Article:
Guide to Zinfandel Varieties (From Sweet to Dry) 

Updated January 17, 2022

A bold wine with a brambly hedge vibe that lingers, zinfandel has a presence that cannot be overlooked. Widely grown across California and Southern Italy, the grape is made into either a rich red wine or an off-dry rosé full of sweet strawberry notes. If you've only had the latter, you'll want to find a good bottle of full-bodied, dry zin to experience the brimming complexity of the grape.

Zinfandel Flavor Profile and Characteristics

Zinfandel Flavor Profile and Characteristics

Zinfandel is a dark, robust, dry red wine with medium-high acidity and similar tannins. Full-bodied and high in alcohol, zinfandel's fruit notes start in the red spectrum and turn into more black fruit flavors of plum, black cherry, blackberry, and spice as the berries ripen. The fruit flavors are very full and rich with a jammy characteristic. Juicy fig and brambly fruit are accompanied by subtle spices of star anise, black pepper, and licorice. It has pronounced aromas of blackberry, black plum, and raisin. Styles matured in oak offer flavors of vanilla, smoke, coffee, and nutmeg. It is typically one of the more alcoholic red wines with an ABV (alcohol by volume) between 14-17%.

Is Zinfandel Sweet?

Zinfandel can be sweet, it can also be dry. It just depends on the winemaker and the style of wine they are making. When people think of sweet zin, they may be recalling experiences with white zinfandel. White zinfandel is often sweet and floral. It is a very easy-drinking, light-bodied, quaffable wine with flavor that matches almost any food with which you serve it. This low ABV sweet rosé is mass produced, inexpensive, and often checks the boxes for beginner wine drinkers looking for a bottle to go with their beach read on summer vacation.

How to Drink It

Red zinfandel is a wine deserving of a true red wine glass if you got one. Serve between 60-65°F (15-18°C). Older vintages may need to be decanted 30 minutes to one hour. High quality zins can cellar for 5-10 years.

Food Pairings

Zinfandel is a great food wine. Its bold personality pairs best with dishes that pack their own punch. Grilled Italian sausage with sweet red peppers, lasagna, beef stew, or spicy, marinated flank steak are all great options for this heavy-hitter red. A tart of butternut squash, caramelized onions, and gruyère or dishes that mimic some of the black pepper notes, like Korean barbeque, are also great matches for a dry zin. This is a wine for a cool Autumn day with a hearty soup and a crusty loaf of bread, not exactly one that you want to drink on a warm day when you are on the brink of dehydration. If you are sipping a white zinfandel, something much more light and refreshing will be best. Think, potato chips and anchovies marinated in white vinegar or mild chèvre and crackers.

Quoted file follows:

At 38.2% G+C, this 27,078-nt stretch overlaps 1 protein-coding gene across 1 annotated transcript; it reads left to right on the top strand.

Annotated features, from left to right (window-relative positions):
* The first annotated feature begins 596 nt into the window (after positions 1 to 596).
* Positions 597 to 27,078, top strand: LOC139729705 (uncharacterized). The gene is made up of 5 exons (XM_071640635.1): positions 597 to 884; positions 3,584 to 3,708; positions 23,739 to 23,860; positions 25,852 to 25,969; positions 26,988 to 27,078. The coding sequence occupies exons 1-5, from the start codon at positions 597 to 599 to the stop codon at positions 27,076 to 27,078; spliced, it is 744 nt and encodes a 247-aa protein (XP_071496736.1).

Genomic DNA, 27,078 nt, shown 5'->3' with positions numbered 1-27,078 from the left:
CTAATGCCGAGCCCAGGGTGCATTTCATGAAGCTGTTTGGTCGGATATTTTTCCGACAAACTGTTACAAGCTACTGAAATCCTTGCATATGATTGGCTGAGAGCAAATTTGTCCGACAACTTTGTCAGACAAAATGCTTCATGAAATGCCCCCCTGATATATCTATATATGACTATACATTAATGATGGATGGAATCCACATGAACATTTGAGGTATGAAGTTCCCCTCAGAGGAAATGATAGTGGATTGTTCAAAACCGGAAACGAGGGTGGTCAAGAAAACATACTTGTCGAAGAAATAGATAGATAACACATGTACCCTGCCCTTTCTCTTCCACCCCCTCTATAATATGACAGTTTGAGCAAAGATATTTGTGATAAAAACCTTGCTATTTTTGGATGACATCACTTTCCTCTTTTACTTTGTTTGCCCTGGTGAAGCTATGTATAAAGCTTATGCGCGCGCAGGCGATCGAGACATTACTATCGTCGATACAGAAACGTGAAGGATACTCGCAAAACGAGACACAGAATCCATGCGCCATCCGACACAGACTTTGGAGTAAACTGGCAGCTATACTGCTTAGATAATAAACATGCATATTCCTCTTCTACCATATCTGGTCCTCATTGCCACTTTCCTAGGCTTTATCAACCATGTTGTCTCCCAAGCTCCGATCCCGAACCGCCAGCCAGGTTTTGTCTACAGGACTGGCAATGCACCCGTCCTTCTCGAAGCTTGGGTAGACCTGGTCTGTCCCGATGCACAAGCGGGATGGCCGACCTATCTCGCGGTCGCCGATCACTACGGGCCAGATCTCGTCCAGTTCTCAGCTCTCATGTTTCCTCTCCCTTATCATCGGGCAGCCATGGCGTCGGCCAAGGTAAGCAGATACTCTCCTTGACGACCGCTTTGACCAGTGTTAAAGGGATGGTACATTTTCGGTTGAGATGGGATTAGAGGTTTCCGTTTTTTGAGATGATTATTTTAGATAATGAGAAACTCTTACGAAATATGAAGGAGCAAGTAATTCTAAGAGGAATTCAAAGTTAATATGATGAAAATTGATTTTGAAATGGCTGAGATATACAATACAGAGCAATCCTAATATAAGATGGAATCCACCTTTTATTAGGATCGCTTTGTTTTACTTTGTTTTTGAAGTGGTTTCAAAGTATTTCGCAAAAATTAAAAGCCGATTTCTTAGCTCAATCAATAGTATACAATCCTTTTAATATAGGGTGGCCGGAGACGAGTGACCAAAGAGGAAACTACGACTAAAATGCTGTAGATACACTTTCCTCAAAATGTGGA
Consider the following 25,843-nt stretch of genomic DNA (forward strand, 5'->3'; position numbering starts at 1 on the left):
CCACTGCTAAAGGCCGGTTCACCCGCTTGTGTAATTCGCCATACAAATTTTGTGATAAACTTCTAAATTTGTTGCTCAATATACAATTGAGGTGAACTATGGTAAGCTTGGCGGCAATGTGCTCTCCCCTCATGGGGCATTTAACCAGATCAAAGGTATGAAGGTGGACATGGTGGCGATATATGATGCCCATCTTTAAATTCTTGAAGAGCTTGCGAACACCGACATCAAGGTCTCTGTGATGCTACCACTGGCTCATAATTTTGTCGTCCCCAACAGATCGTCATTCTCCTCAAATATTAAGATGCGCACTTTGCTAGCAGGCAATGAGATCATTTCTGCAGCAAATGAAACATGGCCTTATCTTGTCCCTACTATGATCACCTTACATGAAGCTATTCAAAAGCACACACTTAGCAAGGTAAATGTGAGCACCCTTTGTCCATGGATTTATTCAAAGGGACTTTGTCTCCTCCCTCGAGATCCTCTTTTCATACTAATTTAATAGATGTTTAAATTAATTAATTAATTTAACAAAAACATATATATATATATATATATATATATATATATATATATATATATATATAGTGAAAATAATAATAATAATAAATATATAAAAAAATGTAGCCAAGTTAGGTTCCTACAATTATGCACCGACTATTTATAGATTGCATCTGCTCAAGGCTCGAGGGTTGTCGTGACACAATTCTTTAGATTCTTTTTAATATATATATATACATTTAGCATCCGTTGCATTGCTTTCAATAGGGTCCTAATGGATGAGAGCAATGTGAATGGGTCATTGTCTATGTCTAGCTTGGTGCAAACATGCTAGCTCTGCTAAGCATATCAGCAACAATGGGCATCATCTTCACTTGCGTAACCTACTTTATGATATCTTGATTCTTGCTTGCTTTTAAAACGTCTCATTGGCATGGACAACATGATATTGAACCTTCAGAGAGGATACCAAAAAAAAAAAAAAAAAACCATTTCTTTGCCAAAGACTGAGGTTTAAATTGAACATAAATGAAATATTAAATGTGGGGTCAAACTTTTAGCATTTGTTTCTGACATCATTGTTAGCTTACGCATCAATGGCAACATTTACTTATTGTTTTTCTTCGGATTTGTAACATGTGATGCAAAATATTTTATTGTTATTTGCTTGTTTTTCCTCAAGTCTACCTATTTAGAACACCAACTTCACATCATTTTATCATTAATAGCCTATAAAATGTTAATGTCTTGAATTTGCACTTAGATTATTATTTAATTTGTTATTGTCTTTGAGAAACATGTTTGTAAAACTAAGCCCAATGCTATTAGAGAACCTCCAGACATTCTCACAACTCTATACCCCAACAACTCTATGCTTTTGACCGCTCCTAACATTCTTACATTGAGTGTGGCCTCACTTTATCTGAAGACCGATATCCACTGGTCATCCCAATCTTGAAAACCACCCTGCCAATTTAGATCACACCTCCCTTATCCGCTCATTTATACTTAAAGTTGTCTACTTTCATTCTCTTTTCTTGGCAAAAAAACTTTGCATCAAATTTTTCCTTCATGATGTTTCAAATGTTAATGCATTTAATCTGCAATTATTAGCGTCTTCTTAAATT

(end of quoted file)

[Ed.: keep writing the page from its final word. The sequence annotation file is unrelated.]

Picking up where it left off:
Where Is It Grown?

Old abandoned winery house in vineyard, Italy

Zinfandel is a bold, dark-skinned grape that needs a warm climate to ripen fully. The two primary growing regions are California and Puglia, Italy, where the summer heat soaks the vineyards and the grapes fill with sugars, producing high alcohol wines. Vines grown at higher altitudes retain more acidity and express more red fruit notes and nuanced spice. Parts of California, like Lodi, are known for their old vine zinfandel, where the vines can be more than 100 years old. These vines produce lower quantities of higher quality, highly concentrated fruit which can have tertiary flavors of earth and meat after maturing. In southern Italy, the sun-baked landscape is covered with the vines, known there as primitivo. The vineyards with controlled yields produce high quality, robust wines with spicy notes.

A Few to Try

Looking to try a California zin? Check out Coturri Winery, Martha Stoumen, Broc Cellars, and En Cavale. If you want to lean into the Italian versions, Guttarolo and Perrini are names to look for. Stepping out of the traditional regions, you can find biodynamic winery, Troon, in Oregon, making a delightfully compelling zinfandel in the cooler climate. Finally, if you are looking for a new take on an old-school wine, Las Jaras, from California, makes a character-infused, dry rosé from the grape full of big fruit, hibiscus, and mouth-watering minerality.

A Big, Bold Red

This jammy number requires your full attention, so if you've glazed over this juicy wine in the past, now is the time to search out a bottle and really get to know it. Get ready to add this one into your red rotation.

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Guide to Zinfandel Varieties (From Sweet to Dry)